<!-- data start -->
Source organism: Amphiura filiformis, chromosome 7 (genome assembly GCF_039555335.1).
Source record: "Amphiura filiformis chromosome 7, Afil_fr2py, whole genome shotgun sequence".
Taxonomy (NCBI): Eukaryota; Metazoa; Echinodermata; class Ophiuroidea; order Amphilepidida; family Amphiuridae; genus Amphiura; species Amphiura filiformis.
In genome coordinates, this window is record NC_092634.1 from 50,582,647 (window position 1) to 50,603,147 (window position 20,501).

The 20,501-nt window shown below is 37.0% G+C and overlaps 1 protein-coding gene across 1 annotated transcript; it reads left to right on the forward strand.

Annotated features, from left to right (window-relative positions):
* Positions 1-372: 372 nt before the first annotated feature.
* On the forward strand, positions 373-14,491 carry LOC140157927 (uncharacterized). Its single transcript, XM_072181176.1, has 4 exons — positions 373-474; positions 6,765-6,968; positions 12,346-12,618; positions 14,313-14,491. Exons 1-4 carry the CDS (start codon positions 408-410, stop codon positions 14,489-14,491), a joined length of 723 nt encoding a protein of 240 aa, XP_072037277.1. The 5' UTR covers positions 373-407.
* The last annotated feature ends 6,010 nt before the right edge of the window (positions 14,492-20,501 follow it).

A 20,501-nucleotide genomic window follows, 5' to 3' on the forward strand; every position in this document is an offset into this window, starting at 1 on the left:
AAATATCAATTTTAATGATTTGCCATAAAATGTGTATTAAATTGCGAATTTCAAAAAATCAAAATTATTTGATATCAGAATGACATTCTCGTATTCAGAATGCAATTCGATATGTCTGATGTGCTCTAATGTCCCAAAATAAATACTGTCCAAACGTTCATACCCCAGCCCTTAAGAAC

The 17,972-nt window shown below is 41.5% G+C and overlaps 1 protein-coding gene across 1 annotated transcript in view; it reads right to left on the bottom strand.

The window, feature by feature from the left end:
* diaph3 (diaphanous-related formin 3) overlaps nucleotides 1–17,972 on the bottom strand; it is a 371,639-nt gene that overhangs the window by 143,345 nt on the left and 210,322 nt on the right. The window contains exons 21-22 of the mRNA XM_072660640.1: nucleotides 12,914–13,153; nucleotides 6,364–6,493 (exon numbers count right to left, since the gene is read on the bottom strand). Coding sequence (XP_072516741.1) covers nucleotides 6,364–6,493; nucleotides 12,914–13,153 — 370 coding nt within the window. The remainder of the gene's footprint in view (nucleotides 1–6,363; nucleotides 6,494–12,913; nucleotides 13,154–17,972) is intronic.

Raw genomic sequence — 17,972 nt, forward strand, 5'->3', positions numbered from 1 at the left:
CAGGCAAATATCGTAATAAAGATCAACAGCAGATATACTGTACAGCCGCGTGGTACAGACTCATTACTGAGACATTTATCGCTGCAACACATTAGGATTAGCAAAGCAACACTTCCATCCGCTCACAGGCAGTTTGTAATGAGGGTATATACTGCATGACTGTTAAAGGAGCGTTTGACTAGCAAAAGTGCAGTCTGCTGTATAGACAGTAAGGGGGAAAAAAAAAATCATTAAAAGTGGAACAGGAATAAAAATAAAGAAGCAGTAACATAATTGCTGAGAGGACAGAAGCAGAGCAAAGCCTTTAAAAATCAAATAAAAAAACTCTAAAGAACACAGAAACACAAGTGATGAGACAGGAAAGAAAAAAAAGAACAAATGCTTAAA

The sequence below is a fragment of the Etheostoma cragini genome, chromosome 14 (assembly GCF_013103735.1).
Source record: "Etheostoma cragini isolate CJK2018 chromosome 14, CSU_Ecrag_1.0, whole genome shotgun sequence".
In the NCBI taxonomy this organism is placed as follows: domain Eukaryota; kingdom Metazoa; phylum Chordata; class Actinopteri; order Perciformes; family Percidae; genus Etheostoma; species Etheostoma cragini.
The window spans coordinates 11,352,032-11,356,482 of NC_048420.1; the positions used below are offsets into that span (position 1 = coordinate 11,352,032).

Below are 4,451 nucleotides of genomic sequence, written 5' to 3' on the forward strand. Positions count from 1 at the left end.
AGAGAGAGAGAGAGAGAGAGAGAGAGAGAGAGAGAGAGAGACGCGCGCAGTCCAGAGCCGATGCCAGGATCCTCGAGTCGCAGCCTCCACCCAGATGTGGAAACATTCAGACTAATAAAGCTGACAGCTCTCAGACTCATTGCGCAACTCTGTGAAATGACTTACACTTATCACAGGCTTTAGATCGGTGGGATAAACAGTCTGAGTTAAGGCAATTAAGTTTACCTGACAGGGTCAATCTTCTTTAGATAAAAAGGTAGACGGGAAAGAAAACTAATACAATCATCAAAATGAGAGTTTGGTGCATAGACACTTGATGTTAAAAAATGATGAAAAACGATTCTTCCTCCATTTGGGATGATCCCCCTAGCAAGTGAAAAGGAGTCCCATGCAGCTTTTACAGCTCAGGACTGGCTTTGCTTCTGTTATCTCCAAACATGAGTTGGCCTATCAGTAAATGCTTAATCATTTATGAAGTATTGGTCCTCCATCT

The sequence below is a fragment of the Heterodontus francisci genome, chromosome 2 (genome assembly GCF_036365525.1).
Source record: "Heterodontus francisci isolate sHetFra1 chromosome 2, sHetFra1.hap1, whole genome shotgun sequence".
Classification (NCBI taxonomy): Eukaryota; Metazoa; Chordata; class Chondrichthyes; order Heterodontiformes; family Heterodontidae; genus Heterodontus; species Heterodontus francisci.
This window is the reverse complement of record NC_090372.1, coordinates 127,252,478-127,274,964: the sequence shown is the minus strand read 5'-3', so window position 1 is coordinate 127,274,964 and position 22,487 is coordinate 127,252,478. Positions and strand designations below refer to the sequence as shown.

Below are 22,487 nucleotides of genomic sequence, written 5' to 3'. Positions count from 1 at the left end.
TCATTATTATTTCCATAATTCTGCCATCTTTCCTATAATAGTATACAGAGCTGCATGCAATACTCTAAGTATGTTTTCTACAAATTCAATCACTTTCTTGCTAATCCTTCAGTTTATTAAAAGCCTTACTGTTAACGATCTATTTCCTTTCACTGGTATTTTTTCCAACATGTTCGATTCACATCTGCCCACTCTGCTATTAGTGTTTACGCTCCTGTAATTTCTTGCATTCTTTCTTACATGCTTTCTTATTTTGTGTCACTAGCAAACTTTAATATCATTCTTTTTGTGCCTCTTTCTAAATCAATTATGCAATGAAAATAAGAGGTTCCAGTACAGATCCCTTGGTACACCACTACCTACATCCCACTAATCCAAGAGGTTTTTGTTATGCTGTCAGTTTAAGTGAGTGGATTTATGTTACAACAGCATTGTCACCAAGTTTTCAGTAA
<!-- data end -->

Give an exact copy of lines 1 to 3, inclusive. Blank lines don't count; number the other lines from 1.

Source organism: Amphiura filiformis, chromosome 7 (genome assembly GCF_039555335.1).
Source record: "Amphiura filiformis chromosome 7, Afil_fr2py, whole genome shotgun sequence".
Taxonomy (NCBI): Eukaryota; Metazoa; Echinodermata; class Ophiuroidea; order Amphilepidida; family Amphiuridae; genus Amphiura; species Amphiura filiformis.